Daylight Saving Time and its impact on your sleep

MENOMONEE FALLS -- If it is harder to wake up the kids Monday morning, you are not alone. We are all missing that extra hour of sleep, thanks to Daylight Saving Time.

Dr. B. Tucker Woodson, a doctor of sleep medicine with Froedtert and Medical College of Wisconsin has a few tips so we can all get back on the right track.

He points out that it may be harder to wake up since sunrise is an hour later. On Friday, March 9 sunrise was at 6:14 a.m. Now that we have sprung forward, you won't see sunrise until 7:09 a.m. Monday.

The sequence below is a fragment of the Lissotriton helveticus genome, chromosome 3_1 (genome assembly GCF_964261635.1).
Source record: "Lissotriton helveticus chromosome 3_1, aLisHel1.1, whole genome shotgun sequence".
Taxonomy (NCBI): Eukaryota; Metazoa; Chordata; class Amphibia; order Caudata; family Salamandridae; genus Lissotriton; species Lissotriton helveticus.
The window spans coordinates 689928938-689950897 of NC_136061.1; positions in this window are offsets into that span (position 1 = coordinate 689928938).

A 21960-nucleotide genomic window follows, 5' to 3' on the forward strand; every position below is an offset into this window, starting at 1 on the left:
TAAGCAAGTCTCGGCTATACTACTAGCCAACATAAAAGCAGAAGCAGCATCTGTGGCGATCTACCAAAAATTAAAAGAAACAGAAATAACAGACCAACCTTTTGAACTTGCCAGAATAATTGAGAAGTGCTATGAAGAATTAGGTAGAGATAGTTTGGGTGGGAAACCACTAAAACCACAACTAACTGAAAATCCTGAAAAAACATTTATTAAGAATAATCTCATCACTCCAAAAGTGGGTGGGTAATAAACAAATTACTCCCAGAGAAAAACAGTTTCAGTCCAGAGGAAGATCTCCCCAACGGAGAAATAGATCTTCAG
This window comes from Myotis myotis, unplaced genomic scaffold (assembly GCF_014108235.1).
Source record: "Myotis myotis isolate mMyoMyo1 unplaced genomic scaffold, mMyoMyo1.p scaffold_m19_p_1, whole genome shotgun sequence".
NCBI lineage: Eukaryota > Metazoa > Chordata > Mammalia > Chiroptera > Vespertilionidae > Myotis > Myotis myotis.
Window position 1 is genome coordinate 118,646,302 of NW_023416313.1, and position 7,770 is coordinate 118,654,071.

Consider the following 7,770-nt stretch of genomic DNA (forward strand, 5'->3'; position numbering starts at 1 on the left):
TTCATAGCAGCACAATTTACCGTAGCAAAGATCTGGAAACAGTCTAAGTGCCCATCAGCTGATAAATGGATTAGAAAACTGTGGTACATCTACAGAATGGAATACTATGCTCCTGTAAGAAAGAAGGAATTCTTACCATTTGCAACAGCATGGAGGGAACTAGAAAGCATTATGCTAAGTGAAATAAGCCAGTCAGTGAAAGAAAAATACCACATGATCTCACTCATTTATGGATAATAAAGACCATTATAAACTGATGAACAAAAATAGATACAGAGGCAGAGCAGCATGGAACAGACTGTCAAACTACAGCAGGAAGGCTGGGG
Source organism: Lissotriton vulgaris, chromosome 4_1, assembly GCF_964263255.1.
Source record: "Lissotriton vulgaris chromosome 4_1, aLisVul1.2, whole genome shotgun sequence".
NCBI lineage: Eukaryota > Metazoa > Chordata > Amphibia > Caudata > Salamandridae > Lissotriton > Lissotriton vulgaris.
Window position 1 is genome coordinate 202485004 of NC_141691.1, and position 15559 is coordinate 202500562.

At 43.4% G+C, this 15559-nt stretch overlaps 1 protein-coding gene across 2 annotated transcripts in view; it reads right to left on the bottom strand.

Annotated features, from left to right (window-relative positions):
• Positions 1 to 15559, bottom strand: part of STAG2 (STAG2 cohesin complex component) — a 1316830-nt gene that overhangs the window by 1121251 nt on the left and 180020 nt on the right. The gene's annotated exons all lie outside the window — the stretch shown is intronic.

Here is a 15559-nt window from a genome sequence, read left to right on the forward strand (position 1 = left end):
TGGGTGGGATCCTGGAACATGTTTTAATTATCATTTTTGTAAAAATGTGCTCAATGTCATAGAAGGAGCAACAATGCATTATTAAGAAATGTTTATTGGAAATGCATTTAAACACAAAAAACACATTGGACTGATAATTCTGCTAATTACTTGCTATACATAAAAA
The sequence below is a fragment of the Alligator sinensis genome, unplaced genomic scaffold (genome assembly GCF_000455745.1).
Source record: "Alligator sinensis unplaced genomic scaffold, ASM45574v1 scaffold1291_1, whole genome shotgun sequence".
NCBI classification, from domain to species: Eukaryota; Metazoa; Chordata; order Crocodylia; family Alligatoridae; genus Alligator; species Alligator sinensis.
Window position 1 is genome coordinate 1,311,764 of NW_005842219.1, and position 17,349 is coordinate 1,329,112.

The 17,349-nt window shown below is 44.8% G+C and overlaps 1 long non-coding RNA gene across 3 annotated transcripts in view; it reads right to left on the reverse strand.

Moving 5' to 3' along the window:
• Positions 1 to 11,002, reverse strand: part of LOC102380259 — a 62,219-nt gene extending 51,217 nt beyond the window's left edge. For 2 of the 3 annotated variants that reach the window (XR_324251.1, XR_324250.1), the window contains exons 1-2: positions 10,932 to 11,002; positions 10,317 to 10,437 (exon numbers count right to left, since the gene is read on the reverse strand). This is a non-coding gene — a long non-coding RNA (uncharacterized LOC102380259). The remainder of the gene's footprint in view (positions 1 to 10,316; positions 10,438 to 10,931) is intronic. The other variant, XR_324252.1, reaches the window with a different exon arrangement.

Dr. Woodson points out it is also time to look out for each other.

"When the clock goes forward, there's an increased risk of heart attack. The reason for that is unknown they don't know why that is," said Dr. Woodson.

Dr. Woodson points out sleep deprivation has the possibility of increased stress hormones, "And that has some effects on the heart and risk of heart disease."

He assures all of us that we will feel back to normal again, in the next day or so.

There is one bright spot to losing that extra hour: More daylight at night, which Dr. Woodson says has proven to lower the number of traffic accidents.

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